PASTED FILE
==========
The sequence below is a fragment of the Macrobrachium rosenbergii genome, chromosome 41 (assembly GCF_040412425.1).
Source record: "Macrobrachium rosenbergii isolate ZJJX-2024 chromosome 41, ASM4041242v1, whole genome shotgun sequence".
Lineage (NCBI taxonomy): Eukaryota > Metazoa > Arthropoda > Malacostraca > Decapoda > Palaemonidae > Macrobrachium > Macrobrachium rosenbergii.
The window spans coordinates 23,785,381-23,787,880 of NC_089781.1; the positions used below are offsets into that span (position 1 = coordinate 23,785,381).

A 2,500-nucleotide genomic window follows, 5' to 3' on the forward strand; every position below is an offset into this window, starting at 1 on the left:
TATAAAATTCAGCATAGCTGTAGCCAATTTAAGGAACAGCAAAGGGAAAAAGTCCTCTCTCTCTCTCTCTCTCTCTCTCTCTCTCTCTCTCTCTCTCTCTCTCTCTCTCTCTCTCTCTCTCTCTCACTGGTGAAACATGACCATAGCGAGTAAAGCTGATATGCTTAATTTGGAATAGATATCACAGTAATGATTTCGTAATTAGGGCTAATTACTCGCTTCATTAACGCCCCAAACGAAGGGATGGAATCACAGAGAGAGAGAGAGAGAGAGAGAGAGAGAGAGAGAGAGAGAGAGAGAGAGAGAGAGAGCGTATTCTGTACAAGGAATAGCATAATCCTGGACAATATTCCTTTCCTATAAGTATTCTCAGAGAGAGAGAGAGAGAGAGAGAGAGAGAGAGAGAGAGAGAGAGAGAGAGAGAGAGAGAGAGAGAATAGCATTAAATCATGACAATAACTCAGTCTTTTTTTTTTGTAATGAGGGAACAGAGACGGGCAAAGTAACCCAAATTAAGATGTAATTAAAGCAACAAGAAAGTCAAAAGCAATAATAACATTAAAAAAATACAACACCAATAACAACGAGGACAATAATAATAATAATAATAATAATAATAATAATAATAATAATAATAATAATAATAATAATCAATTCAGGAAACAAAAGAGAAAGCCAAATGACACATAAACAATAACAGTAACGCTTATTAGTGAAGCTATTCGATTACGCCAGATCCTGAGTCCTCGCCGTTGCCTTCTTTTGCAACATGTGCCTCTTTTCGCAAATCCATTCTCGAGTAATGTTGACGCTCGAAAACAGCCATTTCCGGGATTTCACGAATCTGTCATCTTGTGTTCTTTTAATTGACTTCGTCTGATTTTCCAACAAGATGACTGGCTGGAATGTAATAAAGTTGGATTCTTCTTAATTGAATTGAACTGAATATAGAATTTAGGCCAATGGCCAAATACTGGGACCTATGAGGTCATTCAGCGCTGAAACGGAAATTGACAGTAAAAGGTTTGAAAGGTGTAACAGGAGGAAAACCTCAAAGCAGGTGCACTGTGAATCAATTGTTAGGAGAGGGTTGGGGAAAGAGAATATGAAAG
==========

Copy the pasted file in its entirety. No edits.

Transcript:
The sequence below is a fragment of the Macrobrachium rosenbergii genome, chromosome 41 (assembly GCF_040412425.1).
Source record: "Macrobrachium rosenbergii isolate ZJJX-2024 chromosome 41, ASM4041242v1, whole genome shotgun sequence".
Lineage (NCBI taxonomy): Eukaryota > Metazoa > Arthropoda > Malacostraca > Decapoda > Palaemonidae > Macrobrachium > Macrobrachium rosenbergii.
The window spans coordinates 23,785,381-23,787,880 of NC_089781.1; the positions used below are offsets into that span (position 1 = coordinate 23,785,381).

A 2,500-nucleotide genomic window follows, 5' to 3' on the forward strand; every position below is an offset into this window, starting at 1 on the left:
TATAAAATTCAGCATAGCTGTAGCCAATTTAAGGAACAGCAAAGGGAAAAAGTCCTCTCTCTCTCTCTCTCTCTCTCTCTCTCTCTCTCTCTCTCTCTCTCTCTCTCTCTCTCTCTCTCTCTCTCACTGGTGAAACATGACCATAGCGAGTAAAGCTGATATGCTTAATTTGGAATAGATATCACAGTAATGATTTCGTAATTAGGGCTAATTACTCGCTTCATTAACGCCCCAAACGAAGGGATGGAATCACAGAGAGAGAGAGAGAGAGAGAGAGAGAGAGAGAGAGAGAGAGAGAGAGAGAGAGAGAGCGTATTCTGTACAAGGAATAGCATAATCCTGGACAATATTCCTTTCCTATAAGTATTCTCAGAGAGAGAGAGAGAGAGAGAGAGAGAGAGAGAGAGAGAGAGAGAGAGAGAGAGAGAGAGAGAGAATAGCATTAAATCATGACAATAACTCAGTCTTTTTTTTTTGTAATGAGGGAACAGAGACGGGCAAAGTAACCCAAATTAAGATGTAATTAAAGCAACAAGAAAGTCAAAAGCAATAATAACATTAAAAAAATACAACACCAATAACAACGAGGACAATAATAATAATAATAATAATAATAATAATAATAATAATAATAATAATAATAATAATAATCAATTCAGGAAACAAAAGAGAAAGCCAAATGACACATAAACAATAACAGTAACGCTTATTAGTGAAGCTATTCGATTACGCCAGATCCTGAGTCCTCGCCGTTGCCTTCTTTTGCAACATGTGCCTCTTTTCGCAAATCCATTCTCGAGTAATGTTGACGCTCGAAAACAGCCATTTCCGGGATTTCACGAATCTGTCATCTTGTGTTCTTTTAATTGACTTCGTCTGATTTTCCAACAAGATGACTGGCTGGAATGTAATAAAGTTGGATTCTTCTTAATTGAATTGAACTGAATATAGAATTTAGGCCAATGGCCAAATACTGGGACCTATGAGGTCATTCAGCGCTGAAACGGAAATTGACAGTAAAAGGTTTGAAAGGTGTAACAGGAGGAAAACCTCAAAGCAGGTGCACTGTGAATCAATTGTTAGGAGAGGGTTGGGGAAAGAGAATATGAAAG